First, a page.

Jamaica Research Project Completed!

September 1, 2014. Randi de Mel and Afia Adaboh, two graduate students from the University of Minnesota’s Humphrey School of Public Affairs, recently completed their TTFF summer research work in Jamaica. Randi and Afia spent six weeks investigating and reporting on the breadfruit production value chain and measuring the survival rate of TTFF breadfruit trees. Their final report will be available shortly.

Below is a map of breadfruit plantations in Jamaica visited by the research team.Click on any dot to learn more about farmers and processors who are caring for TTFF breadfruit trees. This map will grow to be a tool to help support farmers and develop markets. Based on the team’s work, breadfruit continues to prove itself in being a valuable supplement to food production in Jamaica. Recommendations from the conclusion of the project include increasing the formation of co-operatives to bring critical mass to breadfruit production. Interestingly, the team found the highest breadfruit tree survival rates among organic farming methods!

We are looking forward to Randi and Afia’s presentation about this TTFF project atColumbia University’s 2014 International Conference on Sustainable Development Practice in New York City on September 17th. Thanks again, Randi and Afia, for all that you have done to help propel TTFF’s mission!

 

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4 Responses to Jamaica Research Project Completed!

  1. Anthony Grant says:

    how do we go about getting some seedlings to plant pomegranate, Julie mango, sour sap, breadfruit, Avocado, miniature jack fruit, June plum.
    we are here in Jamaica

  2. Kinte Mendes says:

    Good Day:
    I saw an article in the Sunday Gleaner newspaper of July23, 2017 whereby this organization would be partnering with small farmers in St. Mary and Portland and other high rainfall areas of Jamaica in order to grow breadfruit to be sold to the Jamaica Producers Group Ltd in St. Mary, Jamaica in order to produce chips. I am located in Dias, Hanover, Jamaica which is classified by the Sugar Research Institute of Jamaica (SIRI) as the :”Wet West” , due to it’s high incidence of precipitation. I am in possession of approximatly 20 acres of land which belonged to my late grandfather Methuselah Kelly. The land is idle apart for a small section used for cattle grazing and yam production. I am therefore seeking your assistance through the provision of breadfruit seedlings in order to approach Jamaica Producers Group with a view to selling them breadfruits for their production line for chips.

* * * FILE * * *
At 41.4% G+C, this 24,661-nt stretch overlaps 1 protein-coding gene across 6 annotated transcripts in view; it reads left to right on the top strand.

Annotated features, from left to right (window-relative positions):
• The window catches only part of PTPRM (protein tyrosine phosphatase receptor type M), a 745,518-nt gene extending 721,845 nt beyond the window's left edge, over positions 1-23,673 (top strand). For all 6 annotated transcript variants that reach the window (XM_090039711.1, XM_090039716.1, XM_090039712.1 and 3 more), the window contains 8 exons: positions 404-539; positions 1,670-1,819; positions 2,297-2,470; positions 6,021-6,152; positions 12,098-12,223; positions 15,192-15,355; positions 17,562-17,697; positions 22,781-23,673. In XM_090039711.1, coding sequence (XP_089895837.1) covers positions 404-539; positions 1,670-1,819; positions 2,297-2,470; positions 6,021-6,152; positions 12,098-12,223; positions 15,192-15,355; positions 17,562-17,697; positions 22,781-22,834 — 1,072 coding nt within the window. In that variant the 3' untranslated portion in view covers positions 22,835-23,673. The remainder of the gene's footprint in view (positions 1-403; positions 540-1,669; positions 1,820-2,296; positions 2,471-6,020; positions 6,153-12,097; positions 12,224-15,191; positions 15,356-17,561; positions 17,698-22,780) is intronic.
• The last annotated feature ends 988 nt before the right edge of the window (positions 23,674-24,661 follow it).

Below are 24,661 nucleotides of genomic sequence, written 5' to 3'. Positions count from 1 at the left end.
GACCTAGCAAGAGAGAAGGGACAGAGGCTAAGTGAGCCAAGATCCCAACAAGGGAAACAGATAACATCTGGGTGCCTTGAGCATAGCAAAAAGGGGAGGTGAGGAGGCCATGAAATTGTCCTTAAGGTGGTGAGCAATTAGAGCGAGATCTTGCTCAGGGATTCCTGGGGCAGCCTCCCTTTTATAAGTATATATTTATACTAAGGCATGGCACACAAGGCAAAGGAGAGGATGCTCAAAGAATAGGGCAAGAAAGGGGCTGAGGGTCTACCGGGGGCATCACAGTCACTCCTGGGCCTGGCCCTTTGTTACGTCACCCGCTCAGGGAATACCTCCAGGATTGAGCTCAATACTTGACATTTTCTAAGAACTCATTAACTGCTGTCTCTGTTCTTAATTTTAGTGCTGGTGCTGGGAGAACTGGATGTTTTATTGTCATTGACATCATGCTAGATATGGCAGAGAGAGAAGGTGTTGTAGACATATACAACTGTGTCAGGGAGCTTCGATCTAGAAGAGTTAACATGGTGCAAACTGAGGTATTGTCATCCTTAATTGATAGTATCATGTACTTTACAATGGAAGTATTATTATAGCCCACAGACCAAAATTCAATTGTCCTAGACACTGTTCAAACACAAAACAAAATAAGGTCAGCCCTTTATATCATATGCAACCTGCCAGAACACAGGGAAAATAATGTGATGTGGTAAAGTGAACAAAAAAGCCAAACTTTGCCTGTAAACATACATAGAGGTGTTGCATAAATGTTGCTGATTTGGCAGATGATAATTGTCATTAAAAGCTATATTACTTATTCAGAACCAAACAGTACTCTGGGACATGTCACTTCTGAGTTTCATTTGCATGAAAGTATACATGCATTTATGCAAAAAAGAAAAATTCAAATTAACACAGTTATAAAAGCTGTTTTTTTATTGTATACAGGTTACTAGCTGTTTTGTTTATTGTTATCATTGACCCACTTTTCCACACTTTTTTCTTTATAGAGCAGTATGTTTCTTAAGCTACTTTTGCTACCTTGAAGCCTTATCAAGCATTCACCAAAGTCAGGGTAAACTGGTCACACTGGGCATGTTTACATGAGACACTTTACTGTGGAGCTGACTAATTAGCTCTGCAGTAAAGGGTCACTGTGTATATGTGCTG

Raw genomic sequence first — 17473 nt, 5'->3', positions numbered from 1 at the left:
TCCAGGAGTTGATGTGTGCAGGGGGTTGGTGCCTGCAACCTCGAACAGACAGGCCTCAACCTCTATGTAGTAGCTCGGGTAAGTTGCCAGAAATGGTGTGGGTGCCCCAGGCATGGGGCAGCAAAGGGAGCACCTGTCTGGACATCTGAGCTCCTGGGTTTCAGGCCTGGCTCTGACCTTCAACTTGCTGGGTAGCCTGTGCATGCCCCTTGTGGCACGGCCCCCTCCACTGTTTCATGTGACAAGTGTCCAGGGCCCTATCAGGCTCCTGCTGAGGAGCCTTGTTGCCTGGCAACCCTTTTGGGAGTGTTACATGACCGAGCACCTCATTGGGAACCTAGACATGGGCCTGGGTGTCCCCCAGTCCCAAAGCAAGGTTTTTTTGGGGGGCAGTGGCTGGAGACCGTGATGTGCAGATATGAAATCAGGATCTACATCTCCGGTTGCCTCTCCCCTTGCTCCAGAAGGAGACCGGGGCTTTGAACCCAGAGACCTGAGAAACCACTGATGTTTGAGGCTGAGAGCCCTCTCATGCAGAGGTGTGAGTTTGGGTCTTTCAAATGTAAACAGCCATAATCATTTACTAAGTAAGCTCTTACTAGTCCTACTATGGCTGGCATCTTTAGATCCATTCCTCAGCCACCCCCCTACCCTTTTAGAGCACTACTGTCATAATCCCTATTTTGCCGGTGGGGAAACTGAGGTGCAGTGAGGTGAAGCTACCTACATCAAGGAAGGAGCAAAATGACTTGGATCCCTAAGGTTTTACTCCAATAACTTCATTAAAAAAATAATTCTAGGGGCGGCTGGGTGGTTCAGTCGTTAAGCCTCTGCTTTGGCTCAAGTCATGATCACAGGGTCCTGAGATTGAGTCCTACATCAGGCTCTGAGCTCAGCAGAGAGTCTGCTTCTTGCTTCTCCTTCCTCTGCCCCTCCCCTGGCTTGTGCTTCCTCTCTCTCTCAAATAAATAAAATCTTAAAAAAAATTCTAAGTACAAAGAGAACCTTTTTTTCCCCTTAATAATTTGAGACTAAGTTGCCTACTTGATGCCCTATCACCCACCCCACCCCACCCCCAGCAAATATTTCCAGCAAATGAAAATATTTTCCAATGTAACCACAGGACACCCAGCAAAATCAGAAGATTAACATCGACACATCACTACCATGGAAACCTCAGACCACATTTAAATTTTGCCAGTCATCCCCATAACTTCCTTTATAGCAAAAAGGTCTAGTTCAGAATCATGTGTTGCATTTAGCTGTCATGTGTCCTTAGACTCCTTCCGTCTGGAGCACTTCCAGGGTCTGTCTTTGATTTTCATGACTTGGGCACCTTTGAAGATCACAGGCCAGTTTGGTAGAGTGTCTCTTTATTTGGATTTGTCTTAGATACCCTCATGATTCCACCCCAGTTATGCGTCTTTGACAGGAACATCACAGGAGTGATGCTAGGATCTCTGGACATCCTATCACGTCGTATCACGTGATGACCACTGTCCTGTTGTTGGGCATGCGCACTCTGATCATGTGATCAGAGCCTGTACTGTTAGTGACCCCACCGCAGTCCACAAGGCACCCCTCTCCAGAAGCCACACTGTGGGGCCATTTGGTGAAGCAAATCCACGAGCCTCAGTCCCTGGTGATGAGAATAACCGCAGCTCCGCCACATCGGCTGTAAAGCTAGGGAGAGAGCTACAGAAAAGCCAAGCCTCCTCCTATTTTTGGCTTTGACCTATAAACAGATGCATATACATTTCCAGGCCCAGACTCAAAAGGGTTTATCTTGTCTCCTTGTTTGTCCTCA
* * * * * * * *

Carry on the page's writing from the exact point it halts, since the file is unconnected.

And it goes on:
I am the holder of a Bachelor of Sciences Degree in Agronomy from the Univesidad de Granma in Cuba, a Certificate in Natural Sciences from the Univesidad de Cienfuegos in Cuba and I hold a Joint Board of Teacher Education Diploma in Teaching Specializing in Social Studies and Geography. I am also presently sitting exams for a Diploma in Business Management Supervision from the Culloden Vocational Training Centre in Westmoreland, Jamaica as its my hope to establish an agricultural enterprise with your assistance. I was previously Secretary and Public Relations Officer of the Dias Branch of the Jamaica Agricultural Society.

    Thanks much for your assistance in this matter. I may be contacted via telephone at: 1876-5441233 or 1876-3530612 or via Skype at: kinte.mendes1.

    My postal address is: Blaircastle District, Dias Post Office in Hanover, Jamaica, West Indies.

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